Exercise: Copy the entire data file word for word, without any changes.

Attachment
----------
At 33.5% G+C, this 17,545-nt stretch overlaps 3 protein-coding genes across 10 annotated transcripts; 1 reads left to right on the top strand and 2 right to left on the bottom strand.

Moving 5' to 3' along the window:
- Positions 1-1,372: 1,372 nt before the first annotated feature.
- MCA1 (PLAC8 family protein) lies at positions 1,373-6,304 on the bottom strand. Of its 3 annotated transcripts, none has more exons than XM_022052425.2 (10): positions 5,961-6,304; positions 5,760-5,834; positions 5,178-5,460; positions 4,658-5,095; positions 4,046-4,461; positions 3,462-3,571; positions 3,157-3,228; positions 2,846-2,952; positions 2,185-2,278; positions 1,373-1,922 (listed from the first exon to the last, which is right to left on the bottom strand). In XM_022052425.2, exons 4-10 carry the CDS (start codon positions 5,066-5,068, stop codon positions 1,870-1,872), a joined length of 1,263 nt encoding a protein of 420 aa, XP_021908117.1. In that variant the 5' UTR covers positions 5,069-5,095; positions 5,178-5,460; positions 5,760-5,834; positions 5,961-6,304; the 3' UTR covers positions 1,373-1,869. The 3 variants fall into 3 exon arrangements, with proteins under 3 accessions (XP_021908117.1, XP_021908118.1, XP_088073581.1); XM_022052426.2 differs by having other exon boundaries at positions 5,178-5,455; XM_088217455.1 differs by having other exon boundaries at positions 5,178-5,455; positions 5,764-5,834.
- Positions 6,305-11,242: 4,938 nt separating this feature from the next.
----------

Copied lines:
At 33.5% G+C, this 17,545-nt stretch overlaps 3 protein-coding genes across 10 annotated transcripts; 1 reads left to right on the top strand and 2 right to left on the bottom strand.

Moving 5' to 3' along the window:
- Positions 1-1,372: 1,372 nt before the first annotated feature.
- MCA1 (PLAC8 family protein) lies at positions 1,373-6,304 on the bottom strand. Of its 3 annotated transcripts, none has more exons than XM_022052425.2 (10): positions 5,961-6,304; positions 5,760-5,834; positions 5,178-5,460; positions 4,658-5,095; positions 4,046-4,461; positions 3,462-3,571; positions 3,157-3,228; positions 2,846-2,952; positions 2,185-2,278; positions 1,373-1,922 (listed from the first exon to the last, which is right to left on the bottom strand). In XM_022052425.2, exons 4-10 carry the CDS (start codon positions 5,066-5,068, stop codon positions 1,870-1,872), a joined length of 1,263 nt encoding a protein of 420 aa, XP_021908117.1. In that variant the 5' UTR covers positions 5,069-5,095; positions 5,178-5,460; positions 5,760-5,834; positions 5,961-6,304; the 3' UTR covers positions 1,373-1,869. The 3 variants fall into 3 exon arrangements, with proteins under 3 accessions (XP_021908117.1, XP_021908118.1, XP_088073581.1); XM_022052426.2 differs by having other exon boundaries at positions 5,178-5,455; XM_088217455.1 differs by having other exon boundaries at positions 5,178-5,455; positions 5,764-5,834.
- Positions 6,305-11,242: 4,938 nt separating this feature from the next.